Tony Campolo’s surprise reaction when his son came out as a humanist

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Tony Campolo, a progressive evangelical leader who has counseled President Bill Clinton. Photo courtesy of Tony Campolo

Tony Campolo, a progressive evangelical leader who has counseled President Bill Clinton. Photo courtesy of Tony Campolo

(RNS) Bart Campolo decided he was no longer a Christian after being injured in a bike accident in 2011. But he waited until last Thanksgiving to break the news to his father, Tony, an influential evangelical leader and author who is famous for having been a spiritual adviser to former President Bill Clinton.

Tony Campolo, front, with son Bart Campolo. Photo courtesy of Bart Campolo

Tony Campolo, front, with son Bart Campolo. Photo courtesy of Bart Campolo

Following the family dinner, Bart sat his parents down and explained that he was now an agnostic humanist. His father’s response was surprising.

“You know me. I am not afraid you’re going to hell because the God I believe in doesn’t send people to hell for eternity for having the wrong theology,” Tony responded, according to Bart. “I’m sad because Christianity is my tribe, and I liked having you in my tribe. ”

Looking back now, the elder Campolo said he doesn’t remember what he said, but describes the conversation as “upsetting” and “traumatic.” Even though Tony says he believes in hell and “Jesus is the only way to salvation,” he won’t speculate on his son’s eternal destiny.

“I leave judgments in the hands of God,” Tony said. “I don’t know what’s going on in Bart’s heart or mind or soul. I have faith in God and I have faith in prayer, and I have confidence that this thing is not over until it’s over.”

The two remain close despite their theological differences and speak on the phone regularly. They are even co-authoring a book together that Tony says is tentatively titled, “A Painful Dialogue Between an Evangelical Father and His Agnostic Son.”

Tony Campolo, a progressive evangelical leader who has counseled President Bill Clinton. Photo courtesy Tony Campolo

Tony Campolo, a progressive evangelical leader who has counseled former President Bill Clinton. Photo courtesy Tony Campolo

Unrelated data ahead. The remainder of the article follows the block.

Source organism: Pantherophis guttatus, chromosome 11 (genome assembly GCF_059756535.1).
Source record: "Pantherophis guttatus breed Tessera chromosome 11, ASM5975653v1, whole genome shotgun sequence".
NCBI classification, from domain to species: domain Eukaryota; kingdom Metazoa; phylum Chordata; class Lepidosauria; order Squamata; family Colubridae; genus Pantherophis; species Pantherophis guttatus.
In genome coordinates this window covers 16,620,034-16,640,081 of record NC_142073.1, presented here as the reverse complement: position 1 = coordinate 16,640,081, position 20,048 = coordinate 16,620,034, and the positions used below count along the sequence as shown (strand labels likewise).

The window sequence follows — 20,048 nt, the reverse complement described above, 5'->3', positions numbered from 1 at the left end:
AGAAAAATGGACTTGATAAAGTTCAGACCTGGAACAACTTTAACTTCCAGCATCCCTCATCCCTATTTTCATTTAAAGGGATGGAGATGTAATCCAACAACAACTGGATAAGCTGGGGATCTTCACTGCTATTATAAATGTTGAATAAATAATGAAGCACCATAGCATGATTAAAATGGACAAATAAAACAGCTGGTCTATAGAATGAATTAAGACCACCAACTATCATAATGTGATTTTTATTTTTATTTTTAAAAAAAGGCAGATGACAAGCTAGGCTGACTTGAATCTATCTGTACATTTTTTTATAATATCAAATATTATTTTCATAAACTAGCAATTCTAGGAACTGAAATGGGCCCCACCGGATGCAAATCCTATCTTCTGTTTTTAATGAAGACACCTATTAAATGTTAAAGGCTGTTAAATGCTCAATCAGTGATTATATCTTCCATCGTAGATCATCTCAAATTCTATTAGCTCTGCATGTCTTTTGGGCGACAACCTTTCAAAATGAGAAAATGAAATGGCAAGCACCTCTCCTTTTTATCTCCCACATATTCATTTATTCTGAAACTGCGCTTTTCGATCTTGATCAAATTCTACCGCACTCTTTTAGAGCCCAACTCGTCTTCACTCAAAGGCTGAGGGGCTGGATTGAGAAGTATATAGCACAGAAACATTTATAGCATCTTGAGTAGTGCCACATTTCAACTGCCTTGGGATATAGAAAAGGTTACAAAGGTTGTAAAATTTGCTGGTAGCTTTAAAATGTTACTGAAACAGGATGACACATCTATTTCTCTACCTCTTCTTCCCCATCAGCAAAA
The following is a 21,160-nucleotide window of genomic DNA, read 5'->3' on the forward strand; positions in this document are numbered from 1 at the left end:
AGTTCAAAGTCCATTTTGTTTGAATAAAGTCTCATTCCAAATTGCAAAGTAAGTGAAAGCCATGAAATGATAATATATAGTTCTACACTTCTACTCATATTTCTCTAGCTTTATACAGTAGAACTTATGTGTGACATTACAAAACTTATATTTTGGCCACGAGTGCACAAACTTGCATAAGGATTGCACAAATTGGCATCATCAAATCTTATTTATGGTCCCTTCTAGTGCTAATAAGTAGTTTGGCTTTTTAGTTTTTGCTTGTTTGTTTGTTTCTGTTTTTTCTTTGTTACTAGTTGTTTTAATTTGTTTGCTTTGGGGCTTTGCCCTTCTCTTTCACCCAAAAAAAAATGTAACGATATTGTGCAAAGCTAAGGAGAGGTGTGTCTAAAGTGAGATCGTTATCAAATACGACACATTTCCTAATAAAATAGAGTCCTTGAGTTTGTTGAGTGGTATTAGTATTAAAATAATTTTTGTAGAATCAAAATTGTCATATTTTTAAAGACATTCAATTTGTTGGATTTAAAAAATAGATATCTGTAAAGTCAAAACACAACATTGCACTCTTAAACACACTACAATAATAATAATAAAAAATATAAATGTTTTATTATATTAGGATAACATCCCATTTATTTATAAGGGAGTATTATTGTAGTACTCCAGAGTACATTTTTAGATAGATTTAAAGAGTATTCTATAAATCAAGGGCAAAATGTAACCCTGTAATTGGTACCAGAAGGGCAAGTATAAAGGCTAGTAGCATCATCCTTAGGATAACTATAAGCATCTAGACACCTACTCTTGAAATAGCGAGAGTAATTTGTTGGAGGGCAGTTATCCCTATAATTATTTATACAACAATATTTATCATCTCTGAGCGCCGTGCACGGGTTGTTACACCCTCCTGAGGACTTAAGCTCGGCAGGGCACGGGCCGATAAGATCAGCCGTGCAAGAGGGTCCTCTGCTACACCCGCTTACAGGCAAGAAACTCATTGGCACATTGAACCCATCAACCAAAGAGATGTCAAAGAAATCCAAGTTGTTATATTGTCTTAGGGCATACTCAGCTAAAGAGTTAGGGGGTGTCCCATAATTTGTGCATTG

But Bart’s rejection of his father’s faith shouldn’t come as a total shock to those who’ve been watching his life and ministry.

“I passed just about every stage of heresy on my way to apostasy,” Bart said. “It wasn’t until I exhausted every option for staying a Christian that I gave it up.”

The younger Campolo recounts becoming a Christian in high school. He says he was drawn by the sense of community and the common commitment to love people, promote justice, and transform the world.

“All the dogma and the death and resurrection of Jesus stuff was not the attraction,” Bart said.

His first step away from orthodoxy occurred while doing inner-city ministry near Philadelphia. Bart encountered a girl who had been gang-raped at age 9 and who rejected Christianity after her Sunday school teacher said God could have stopped the act but allowed it for a reason.

Bart decided that if he was going to remain a Christian, he had to believe that God did not authorize that child’s rape and was not in control of the world. He began to imagine God as engaged in a battle with good and evil rather than a cosmic marionette pulling the universe’s strings.

The next rejection occurred as a student at Haverford College in 1981, when two of Bart’s roommates came out to him as gay. Though evangelical Christian teachings repudiated same-sex orientation at the time, he chose instead to jettison the biblical verses that spoke negatively of homosexuality.

“I decided I was going to make room for gay people in my theology, and I became very open about the fact that I would ignore certain Bible verses and underline others,” he said.

Having rejected the sovereignty of God and authority of the Bible — two cornerstone Christian beliefs — he was already substantially outside the evangelical fold. But then Bart committed what many would call an unpardonable sin: He became a universalist. He simply couldn’t fathom a God who would condemn his nonbelieving friends to hell for eternity.

“I was only interested in a God who would save everybody,” Bart said. “It didn’t matter that the Bible had some verses that said something different.”

This unholy trinity of Christian rejections sent Bart into a spiritual tailspin. He was thrown out of conferences and churches for preaching unorthodox beliefs. Then he published an article in “The Journal of Student Ministries” laying out his scandalous theology. After vicious pushback and cries of “heresy,” the article was pulled.

“I started rejecting the supernatural stuff, the orthodoxy. I no longer believed God does miracles or that Jesus was raised from the dead or that other religions were false,” he said. “My Christianity had died the death of a thousand nicks and cuts.”